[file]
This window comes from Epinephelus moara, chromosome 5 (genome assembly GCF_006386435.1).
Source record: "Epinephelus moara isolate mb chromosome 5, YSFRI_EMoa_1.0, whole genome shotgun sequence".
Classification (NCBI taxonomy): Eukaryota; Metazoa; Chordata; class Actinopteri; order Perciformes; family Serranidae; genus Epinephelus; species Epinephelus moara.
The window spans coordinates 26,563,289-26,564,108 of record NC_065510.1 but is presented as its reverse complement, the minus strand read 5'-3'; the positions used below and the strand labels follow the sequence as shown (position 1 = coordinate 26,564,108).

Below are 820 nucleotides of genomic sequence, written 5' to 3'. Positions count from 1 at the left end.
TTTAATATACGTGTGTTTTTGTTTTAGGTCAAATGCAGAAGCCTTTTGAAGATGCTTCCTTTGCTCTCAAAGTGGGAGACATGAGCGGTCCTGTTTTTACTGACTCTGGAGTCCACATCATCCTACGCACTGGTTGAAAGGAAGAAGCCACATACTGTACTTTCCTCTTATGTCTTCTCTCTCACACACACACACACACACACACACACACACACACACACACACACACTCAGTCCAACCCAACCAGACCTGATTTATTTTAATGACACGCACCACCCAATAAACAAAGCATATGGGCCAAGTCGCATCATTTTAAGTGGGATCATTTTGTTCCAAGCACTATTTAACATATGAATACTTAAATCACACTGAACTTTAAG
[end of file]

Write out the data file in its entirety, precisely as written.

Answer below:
This window comes from Epinephelus moara, chromosome 5 (genome assembly GCF_006386435.1).
Source record: "Epinephelus moara isolate mb chromosome 5, YSFRI_EMoa_1.0, whole genome shotgun sequence".
Classification (NCBI taxonomy): Eukaryota; Metazoa; Chordata; class Actinopteri; order Perciformes; family Serranidae; genus Epinephelus; species Epinephelus moara.
The window spans coordinates 26,563,289-26,564,108 of record NC_065510.1 but is presented as its reverse complement, the minus strand read 5'-3'; the positions used below and the strand labels follow the sequence as shown (position 1 = coordinate 26,564,108).

Below are 820 nucleotides of genomic sequence, written 5' to 3'. Positions count from 1 at the left end.
TTTAATATACGTGTGTTTTTGTTTTAGGTCAAATGCAGAAGCCTTTTGAAGATGCTTCCTTTGCTCTCAAAGTGGGAGACATGAGCGGTCCTGTTTTTACTGACTCTGGAGTCCACATCATCCTACGCACTGGTTGAAAGGAAGAAGCCACATACTGTACTTTCCTCTTATGTCTTCTCTCTCACACACACACACACACACACACACACACACACACACACACACACACTCAGTCCAACCCAACCAGACCTGATTTATTTTAATGACACGCACCACCCAATAAACAAAGCATATGGGCCAAGTCGCATCATTTTAAGTGGGATCATTTTGTTCCAAGCACTATTTAACATATGAATACTTAAATCACACTGAACTTTAAG